Therefore, Jesus’ increasingly clear mission is shown as some kind of ethereal embrace of spirit and forsaking of flesh. Humanity, it seems, is entrapped in a cycle of following after the flesh and seeking ‘fleshly’ things such as family (seen in the temptation to marry Mary) and political power (seen in the temptation of zealotry offered by Judas). While Jesus affirms that the physical is good and comes from God he is unsure how that goodness can be reconciled with the call to embrace the spirit over the flesh. At one point of the film he prays to the Father,  “Father in heaven, Father on earth, the world that you’ve created that we can see is beautiful, but the world that you have created that we can’t see is beautiful too.  I’m sorry, Father, but I don’t know which one is more beautiful.”

In some way, Jesus’ internalized struggle is his mission on behalf of humanity. Jesus is the Messiah which means that he brings some kind of salvation. The battle where Jesus fights for this salvation is not against the Romans, the Jewish leaders, or even the sin of the people. Rather, it is in himself. Somehow, in choosing spirit over flesh (which he does at the end of the film), he offers salvation to people. Since humanity is portrayed as entrapped in feeding their flesh, Jesus’ conquering of this enslavement somehow provides a way of salvation for the whole of humanity. This is one of the vaguest notions of the film. Somehow, in the midst of a monologue-esque portrayal of Jesus, he opens a kind of salvation for the world.

The Garden of Gethsemane and the crucifixion scenes dominate the film, taking about 51 minutes. Jesus had already coerced Judas (his best and most faithful disciple, according to the film) to betray him. He goes to the garden, awaiting his imminent arrest in prayer. It is here that Jesus’ own angst concerning his mission is the most apparent. In the garden, he accusatorially prays to the Father, “I never asked you to choose me.” Judas arrives with soldiers to arrest Jesus, who accepts what is to come by praying, “take me with you, I’m ready.”

There is no trial scene before the Jewish authorities, only a brief scene of questioning between Jesus and Pilate. This further underscores the point that the real battle is not between Jesus and the Romans or anyone else, but between Jesus’ divinely orchestrated purpose and his own unwillingness to submit to it. This is followed by the crucifixion scene which is violent and realistic. Jesus is bleeding and defeated. He is crucified naked and derision is added to the equation as he hangs humiliated before a small jeering crowd. He cries out here, “Father, why have you forsaken me?!” This cry of godforsakenness silences everything. Jesus looks down and sees an attractive young girl who approaches Jesus and reveals that she is his guardian angel. She tells him, “Your Father is the God of mercy not punishment. He saw you and said, ‘aren’t you his guardian angel? Well go down and save him. He’s suffered enough.’” She then assists in bringing Jesus down from the cross, revealing to him as they walk away that he is not the Messiah, a revelation that brings great relief to Jesus.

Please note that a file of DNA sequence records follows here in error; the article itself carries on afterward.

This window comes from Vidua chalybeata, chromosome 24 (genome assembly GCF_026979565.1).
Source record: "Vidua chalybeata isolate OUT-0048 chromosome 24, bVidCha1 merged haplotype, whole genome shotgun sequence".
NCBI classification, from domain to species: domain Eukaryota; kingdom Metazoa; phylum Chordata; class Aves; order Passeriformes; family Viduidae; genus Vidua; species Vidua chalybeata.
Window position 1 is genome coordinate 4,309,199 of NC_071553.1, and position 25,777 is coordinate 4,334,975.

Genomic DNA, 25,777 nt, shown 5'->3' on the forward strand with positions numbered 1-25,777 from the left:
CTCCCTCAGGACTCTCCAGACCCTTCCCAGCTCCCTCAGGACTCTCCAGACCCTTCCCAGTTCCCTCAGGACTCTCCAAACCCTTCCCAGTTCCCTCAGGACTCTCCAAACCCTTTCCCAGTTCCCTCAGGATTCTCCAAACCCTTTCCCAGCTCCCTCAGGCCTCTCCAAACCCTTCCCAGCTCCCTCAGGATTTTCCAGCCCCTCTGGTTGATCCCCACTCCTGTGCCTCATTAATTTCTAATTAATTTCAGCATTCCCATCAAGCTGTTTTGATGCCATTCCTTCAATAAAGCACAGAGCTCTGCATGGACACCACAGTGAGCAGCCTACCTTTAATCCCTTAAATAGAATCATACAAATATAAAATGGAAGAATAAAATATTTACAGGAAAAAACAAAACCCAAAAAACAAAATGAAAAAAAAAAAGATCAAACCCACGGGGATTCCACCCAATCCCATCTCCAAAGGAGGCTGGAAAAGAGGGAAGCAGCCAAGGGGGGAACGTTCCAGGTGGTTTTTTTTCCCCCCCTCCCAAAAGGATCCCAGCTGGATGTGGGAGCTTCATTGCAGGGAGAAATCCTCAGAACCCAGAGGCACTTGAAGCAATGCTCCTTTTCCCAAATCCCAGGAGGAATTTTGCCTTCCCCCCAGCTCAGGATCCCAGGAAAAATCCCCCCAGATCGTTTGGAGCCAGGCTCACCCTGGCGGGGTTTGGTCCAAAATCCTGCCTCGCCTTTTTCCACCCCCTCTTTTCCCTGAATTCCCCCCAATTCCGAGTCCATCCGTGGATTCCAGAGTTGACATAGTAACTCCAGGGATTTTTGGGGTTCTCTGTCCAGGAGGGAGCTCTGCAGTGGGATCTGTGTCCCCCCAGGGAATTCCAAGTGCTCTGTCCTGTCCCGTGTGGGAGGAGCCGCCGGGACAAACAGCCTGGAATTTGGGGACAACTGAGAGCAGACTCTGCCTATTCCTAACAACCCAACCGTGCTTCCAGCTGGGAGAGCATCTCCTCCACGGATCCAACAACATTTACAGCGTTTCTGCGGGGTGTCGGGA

Jesus follows his angel who leads him to a normal human life. Jesus marries Mary Magdalene and is shown having sex with her (this is understandably the most controversial scene of the film) and fathers children. After this, Mary dies, and the angel tells Jesus to marry Mary and Martha, the sisters of Lazarus. He is shown happily walking with his family when he hears Paul the apostle preaching. Jesus approaches Paul (who, earlier in the film, killed the raised Lazarus who was the primary evidence of Jesus’ power) and hears him preaching the good news of Jesus’ crucifixion and resurrection. Jesus calls him a liar and denies that he is the Messiah. Paul responds “I’ve created the truth out of what people needed and what they believed. If I have to crucify you to save them, then I’ll crucify you. If I have to resurrect you, then I’ll do that too.” Tatum notes, “Although this exchange between Paul and Jesus may be negated in the mind of the viewer by the realization that it occurs only in the imagination of the dying Jesus, the question of the relationship between the Christ of faith as preached by the church and the Jesus of history has been raised more explicitly here than in any other Jesus story film to this time.”2 Furthermore, this is the only reference to the resurrection in the entire film. So, while it could be argued that this encounter is later negated, the exchange does point to the resurrection as some kind of internal spiritual truth.

Jesus continues to live out his life in happiness. On his deathbed, the disciples come to visit him. As Jerusalem burns in the background, Judas calls Jesus a traitor, saying that the disciples did what they were supposed to do and Jesus failed to do what he was supposed to do. Jesus comes to the realization then that he actually is the Messiah and that his ‘guardian angel’ is, in fact, Satan. He repents of his selfishness and crawls through Jerusalem, making his way to Golgotha. Here, he prays to the Father, begging for him to listen to “a selfish and unfaithful son.” He tells God that he wants to be crucified, that he wants to be the Messiah. Then it is revealed that he is still on the cross. He smiles and cries out, ‘It is accomplished’ and dies.